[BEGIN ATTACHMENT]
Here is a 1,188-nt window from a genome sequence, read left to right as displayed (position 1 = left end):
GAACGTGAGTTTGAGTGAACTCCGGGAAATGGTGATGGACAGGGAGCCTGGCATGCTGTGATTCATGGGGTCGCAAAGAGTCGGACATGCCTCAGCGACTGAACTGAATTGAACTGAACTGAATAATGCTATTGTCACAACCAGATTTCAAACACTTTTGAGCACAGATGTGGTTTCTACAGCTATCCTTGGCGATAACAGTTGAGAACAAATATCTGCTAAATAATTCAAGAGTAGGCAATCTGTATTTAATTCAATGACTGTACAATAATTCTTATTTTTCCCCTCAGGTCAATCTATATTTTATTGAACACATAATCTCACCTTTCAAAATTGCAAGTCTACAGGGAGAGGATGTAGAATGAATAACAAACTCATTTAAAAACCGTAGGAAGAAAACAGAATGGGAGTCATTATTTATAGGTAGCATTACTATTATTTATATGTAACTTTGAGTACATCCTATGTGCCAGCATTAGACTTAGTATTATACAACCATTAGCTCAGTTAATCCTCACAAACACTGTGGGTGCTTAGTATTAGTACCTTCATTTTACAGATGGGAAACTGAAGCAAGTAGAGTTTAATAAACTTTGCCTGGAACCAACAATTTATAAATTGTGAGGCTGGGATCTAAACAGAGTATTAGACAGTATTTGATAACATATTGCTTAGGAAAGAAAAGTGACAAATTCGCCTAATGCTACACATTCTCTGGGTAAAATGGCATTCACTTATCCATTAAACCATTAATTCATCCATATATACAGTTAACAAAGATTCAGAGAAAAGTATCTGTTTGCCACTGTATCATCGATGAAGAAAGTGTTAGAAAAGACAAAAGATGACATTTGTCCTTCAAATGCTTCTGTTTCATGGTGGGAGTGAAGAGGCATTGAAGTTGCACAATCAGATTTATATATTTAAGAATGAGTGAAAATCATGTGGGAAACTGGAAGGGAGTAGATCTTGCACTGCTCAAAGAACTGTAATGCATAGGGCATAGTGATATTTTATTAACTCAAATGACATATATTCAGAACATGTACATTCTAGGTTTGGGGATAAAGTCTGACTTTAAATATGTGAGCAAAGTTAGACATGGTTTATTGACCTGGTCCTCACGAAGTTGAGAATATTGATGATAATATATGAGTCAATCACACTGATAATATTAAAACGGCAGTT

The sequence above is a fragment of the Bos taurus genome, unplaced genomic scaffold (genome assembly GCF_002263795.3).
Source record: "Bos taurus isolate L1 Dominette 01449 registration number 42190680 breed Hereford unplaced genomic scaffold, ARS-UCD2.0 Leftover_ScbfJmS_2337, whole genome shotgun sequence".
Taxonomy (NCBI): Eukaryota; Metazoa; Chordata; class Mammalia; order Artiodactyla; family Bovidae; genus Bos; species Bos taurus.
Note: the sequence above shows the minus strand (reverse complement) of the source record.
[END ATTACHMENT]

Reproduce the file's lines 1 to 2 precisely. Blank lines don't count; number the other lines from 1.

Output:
Here is a 1,188-nt window from a genome sequence, read left to right as displayed (position 1 = left end):
GAACGTGAGTTTGAGTGAACTCCGGGAAATGGTGATGGACAGGGAGCCTGGCATGCTGTGATTCATGGGGTCGCAAAGAGTCGGACATGCCTCAGCGACTGAACTGAATTGAACTGAACTGAATAATGCTATTGTCACAACCAGATTTCAAACACTTTTGAGCACAGATGTGGTTTCTACAGCTATCCTTGGCGATAACAGTTGAGAACAAATATCTGCTAAATAATTCAAGAGTAGGCAATCTGTATTTAATTCAATGACTGTACAATAATTCTTATTTTTCCCCTCAGGTCAATCTATATTTTATTGAACACATAATCTCACCTTTCAAAATTGCAAGTCTACAGGGAGAGGATGTAGAATGAATAACAAACTCATTTAAAAACCGTAGGAAGAAAACAGAATGGGAGTCATTATTTATAGGTAGCATTACTATTATTTATATGTAACTTTGAGTACATCCTATGTGCCAGCATTAGACTTAGTATTATACAACCATTAGCTCAGTTAATCCTCACAAACACTGTGGGTGCTTAGTATTAGTACCTTCATTTTACAGATGGGAAACTGAAGCAAGTAGAGTTTAATAAACTTTGCCTGGAACCAACAATTTATAAATTGTGAGGCTGGGATCTAAACAGAGTATTAGACAGTATTTGATAACATATTGCTTAGGAAAGAAAAGTGACAAATTCGCCTAATGCTACACATTCTCTGGGTAAAATGGCATTCACTTATCCATTAAACCATTAATTCATCCATATATACAGTTAACAAAGATTCAGAGAAAAGTATCTGTTTGCCACTGTATCATCGATGAAGAAAGTGTTAGAAAAGACAAAAGATGACATTTGTCCTTCAAATGCTTCTGTTTCATGGTGGGAGTGAAGAGGCATTGAAGTTGCACAATCAGATTTATATATTTAAGAATGAGTGAAAATCATGTGGGAAACTGGAAGGGAGTAGATCTTGCACTGCTCAAAGAACTGTAATGCATAGGGCATAGTGATATTTTATTAACTCAAATGACATATATTCAGAACATGTACATTCTAGGTTTGGGGATAAAGTCTGACTTTAAATATGTGAGCAAAGTTAGACATGGTTTATTGACCTGGTCCTCACGAAGTTGAGAATATTGATGATAATATATGAGTCAATCACACTGATAATATTAAAACGGCAGTT